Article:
Recruit & Retain (Capital University)

Thinking Beyond the Undergraduate

Our jobs as enrollment professionals include creating the right environment for students to succeed — in college and in life. The debate over the rising costs of a college education and the resulting level of debt, compared with starting salaries on the other side of a degree, is not a new one. What is changing, however, is how institutions are reacting to those challenges and adjusting their recruitment and retention efforts.

At Capital University, a private undergraduate and graduate institution in Columbus, OH, we have been fortunate to see traditional undergraduate enrollment continue to rise over the past seven years. And while our Capital University Law School welcomed the second-largest class of any law school in Ohio in 2014, it has faced declining numbers in recent years — consistent with a nationwide trend.

We wanted to address that challenge proactively and create new pathways for our students, starting at the undergraduate level, to pursue their education and career aspirations while also addressing their concerns about significant investment of time and money. This was the driving force behind Capital’s launch of a new, accelerated 3+3 Bachelor of Arts (B.A.)/Juris Doctor (J.D.) program, which enables law school hopefuls to earn both undergraduate and law degrees in just six years instead of the standard seven-year timeframe. Capital is the first institution in Ohio to offer this option, and one of roughly 30 nationwide.

Although the offering is just wrapping up its first year of enrollment, we are confident we’re taking the right steps for our students. Here’s a quick look at how and why we did it.

Creating a Consistent Experience

We, like most institutions, care about our graduates’ paths beyond commencement day. Any recruitment strategy should highlight the type of experience a student can have as an undergraduate, and provide guidance on what the student will be prepared to do after those initial four years.

As Capital developed the accelerated program, carrying a consistent experience for students — from undergraduate through law school — was vital. The school’s undergraduate offering is built upon a blend of rigorous liberal arts and professional curriculum, but also ensures that students value vocation and lifelong learning — that they use their knowledge, skills and talent to serve the common good. Likewise, Capital’s law curriculum balances instruction on legal theory with real-world practical training that focuses on professional skills and ethical development. We believe that creating an opportunity for students to build upon that specific undergraduate foundation will create more productive and marketable professionals.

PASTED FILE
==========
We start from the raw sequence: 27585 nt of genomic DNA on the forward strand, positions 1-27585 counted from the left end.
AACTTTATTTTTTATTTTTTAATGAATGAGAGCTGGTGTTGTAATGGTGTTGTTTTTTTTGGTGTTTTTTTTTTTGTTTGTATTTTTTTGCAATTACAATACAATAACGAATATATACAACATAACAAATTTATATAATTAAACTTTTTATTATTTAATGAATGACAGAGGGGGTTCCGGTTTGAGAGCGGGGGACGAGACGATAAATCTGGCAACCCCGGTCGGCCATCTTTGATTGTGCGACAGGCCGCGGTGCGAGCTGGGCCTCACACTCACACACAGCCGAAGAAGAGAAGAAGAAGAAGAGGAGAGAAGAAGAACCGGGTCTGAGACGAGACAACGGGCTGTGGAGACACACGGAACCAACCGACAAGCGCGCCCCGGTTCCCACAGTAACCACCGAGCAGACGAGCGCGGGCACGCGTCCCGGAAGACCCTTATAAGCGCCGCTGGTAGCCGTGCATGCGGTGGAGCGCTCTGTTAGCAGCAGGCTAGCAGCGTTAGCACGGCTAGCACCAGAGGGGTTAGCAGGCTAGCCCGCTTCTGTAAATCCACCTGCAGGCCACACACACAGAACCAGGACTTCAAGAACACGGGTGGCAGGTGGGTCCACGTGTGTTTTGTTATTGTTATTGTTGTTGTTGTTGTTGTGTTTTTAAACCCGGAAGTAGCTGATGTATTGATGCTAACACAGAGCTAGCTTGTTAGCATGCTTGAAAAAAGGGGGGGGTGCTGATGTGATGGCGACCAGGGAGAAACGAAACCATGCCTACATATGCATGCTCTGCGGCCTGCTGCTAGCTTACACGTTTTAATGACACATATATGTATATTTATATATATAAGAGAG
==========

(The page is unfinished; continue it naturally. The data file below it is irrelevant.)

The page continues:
Alleviating Barriers

As mentioned above, conversations about college costs and resulting debt are nothing new. While 99 percent of Capital’s undergraduate students receive scholarships and grants, and the university funds more than $43 million in financial aid annually, we know that cost is still on the minds of students and parents weighing their college paths. And for those considering law school as well, that burden can seem overwhelming.

Giving those students an opportunity to shave a full year off of that journey — completing the 100 credit hours required to earn the B.A. degree in three years, and then moving on to the J.D. curriculum — alleviates some of that burden. Less time means less tuition and the accompanying costs of living, which are often faced without a full-time paycheck. And graduates essentially get a head start on entering the workforce and securing a position that allows them to justify the upfront investment.

Responding to Industry Trends

While Capital’s law school has fared well so far, it’s no secret that law school enrollment is on the decline. In 2014, the American Bar Association reported a decline in law school enrollment for the fourth consecutive year. The last time law school enrollment declined nationwide for four consecutive years was in 1987. At that time, the nation had 29 fewer law schools. First-year enrollment is at its lowest since 1973, when the U.S. had 53 fewer law schools.

While not directly an undergraduate enrollment issue, it is an issue that affects our students. Various factors have threatened the legal industry’s ability to continue to attract and produce passionate and qualified professionals, but programs such as this alleviate some of those challenges and expand access to candidates who might not have considered the career path otherwise. We think this move will help Capital assist an even wider pool of students in achieving their dreams, and in turn supply a changing legal industry with a future workforce that is well-educated, ethical and prepared to navigate change.

For more information about Capital University’s new 3+3 program, visit

This article originally appeared in the issue of .

About the Author

Amy Adams, Ph.D., is the associate vice president for enrollment services at Capital University.

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